The majority of neurophysiological studies that explored the role of the primate amygdala in the evaluation of social signals relied on visual stimuli such as images of facial expressions. Vision, however, is not the only sensory modality that carries social signals. Both humans and non-human primates exchange emotionally meaningful social signals through touch. Indeed, social grooming in non-human primates and caressing touch in humans is critical for building lasting and reassuring social bonds. To determine the role of the amygdala in processing touch, we recorded the responses of single neurons in the macaque amygdala while we applied tactile stimuli to the face. We found that 1/3 of the recorded neurons responded to tactile stimulation. Although we recorded exclusively from the right amygdala, the receptive fields of 98% of the neurons were bilateral. A fraction of these tactile neurons were monitored during the production of facial expressions and during facial movements elicited occasionally by touch stimuli. Firing rates arising during the production of facial expressions were similar to those elicited by tactile stimulation. In a subset of cells combining tactile stimulation with facial movement further augmented the firing rates. This suggests that tactile neurons in the amygdala receive input from skin mechanoceptors that are activated by touch and by compressions and stretches of the facial skin during the contraction of the underlying muscles. Tactile neurons in the amygdala may play a role in extracting the valence of touch stimuli and/or in monitoring the facial expressions of self during social interactions.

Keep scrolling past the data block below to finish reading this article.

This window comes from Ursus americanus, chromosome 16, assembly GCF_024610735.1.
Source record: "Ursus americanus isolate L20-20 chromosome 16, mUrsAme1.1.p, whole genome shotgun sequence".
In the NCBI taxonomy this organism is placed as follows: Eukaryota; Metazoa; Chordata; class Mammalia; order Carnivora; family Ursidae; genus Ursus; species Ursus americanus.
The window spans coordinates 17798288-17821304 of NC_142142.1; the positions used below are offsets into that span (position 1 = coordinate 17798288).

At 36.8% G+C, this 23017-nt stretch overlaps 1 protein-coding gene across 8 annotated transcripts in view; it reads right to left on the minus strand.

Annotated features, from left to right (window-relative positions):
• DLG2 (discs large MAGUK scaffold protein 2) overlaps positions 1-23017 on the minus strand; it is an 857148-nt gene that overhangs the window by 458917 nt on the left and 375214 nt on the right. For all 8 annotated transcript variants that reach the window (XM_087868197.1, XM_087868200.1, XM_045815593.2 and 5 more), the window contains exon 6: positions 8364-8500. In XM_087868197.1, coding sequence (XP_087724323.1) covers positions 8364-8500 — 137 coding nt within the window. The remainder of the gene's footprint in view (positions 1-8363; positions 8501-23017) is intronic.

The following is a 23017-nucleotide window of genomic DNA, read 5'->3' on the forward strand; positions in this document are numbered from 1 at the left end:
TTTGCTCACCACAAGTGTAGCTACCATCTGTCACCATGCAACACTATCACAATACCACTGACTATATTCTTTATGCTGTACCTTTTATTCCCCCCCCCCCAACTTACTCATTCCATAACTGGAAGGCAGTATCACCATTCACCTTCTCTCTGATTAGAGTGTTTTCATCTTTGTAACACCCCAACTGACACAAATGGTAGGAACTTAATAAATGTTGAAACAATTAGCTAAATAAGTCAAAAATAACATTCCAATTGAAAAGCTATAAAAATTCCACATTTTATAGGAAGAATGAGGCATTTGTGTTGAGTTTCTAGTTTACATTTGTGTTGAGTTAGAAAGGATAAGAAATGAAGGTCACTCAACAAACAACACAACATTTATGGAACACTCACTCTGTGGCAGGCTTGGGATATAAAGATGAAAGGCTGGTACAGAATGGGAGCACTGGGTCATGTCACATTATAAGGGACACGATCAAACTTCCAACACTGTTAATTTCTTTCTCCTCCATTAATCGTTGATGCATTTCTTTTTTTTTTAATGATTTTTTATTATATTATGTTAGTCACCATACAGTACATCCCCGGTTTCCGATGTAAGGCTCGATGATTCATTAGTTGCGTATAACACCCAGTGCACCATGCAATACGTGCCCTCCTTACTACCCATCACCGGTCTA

Significance Statement: The primate amygdala receives sensory inputs of all modalities, yet remarkably little is known about how the amygdala may process touch. Here we report for the first time that neurons in the monkey amygdala respond to touching the face. Similar to visually responsive neurons, tactile neurons in the amygdala may be involved in extracting the positive or negative valence of touch stimuli. The activity of these neurons was modulated during the production of facial expressions and the contraction of facial muscles suggesting that these neurons can also signal the expressive status of the face. The presence of touch-sensitive neurons in the primate amygdala expands the known functions of this important structure for emotion and social communication with facial expressions.
Authors report no conflict of interest.
R21NIMH 086065; P50MH 100023; NSF Graduate Fellowship.